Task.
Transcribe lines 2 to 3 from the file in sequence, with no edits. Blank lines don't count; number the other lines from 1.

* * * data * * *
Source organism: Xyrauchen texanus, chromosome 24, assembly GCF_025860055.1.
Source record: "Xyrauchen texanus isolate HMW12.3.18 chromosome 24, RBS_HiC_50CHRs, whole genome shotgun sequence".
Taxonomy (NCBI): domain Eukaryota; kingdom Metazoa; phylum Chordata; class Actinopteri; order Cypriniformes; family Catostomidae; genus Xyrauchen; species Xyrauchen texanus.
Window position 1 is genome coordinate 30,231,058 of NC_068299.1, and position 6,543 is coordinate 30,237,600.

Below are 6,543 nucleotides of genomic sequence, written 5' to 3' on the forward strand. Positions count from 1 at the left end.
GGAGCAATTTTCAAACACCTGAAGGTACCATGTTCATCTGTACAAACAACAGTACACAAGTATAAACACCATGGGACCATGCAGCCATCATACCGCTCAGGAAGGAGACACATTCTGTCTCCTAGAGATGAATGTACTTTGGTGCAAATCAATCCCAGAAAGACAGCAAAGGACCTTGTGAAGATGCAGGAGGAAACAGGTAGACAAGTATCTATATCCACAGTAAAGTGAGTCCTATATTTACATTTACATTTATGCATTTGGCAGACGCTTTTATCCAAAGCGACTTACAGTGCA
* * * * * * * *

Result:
Source record: "Xyrauchen texanus isolate HMW12.3.18 chromosome 24, RBS_HiC_50CHRs, whole genome shotgun sequence".
Taxonomy (NCBI): domain Eukaryota; kingdom Metazoa; phylum Chordata; class Actinopteri; order Cypriniformes; family Catostomidae; genus Xyrauchen; species Xyrauchen texanus.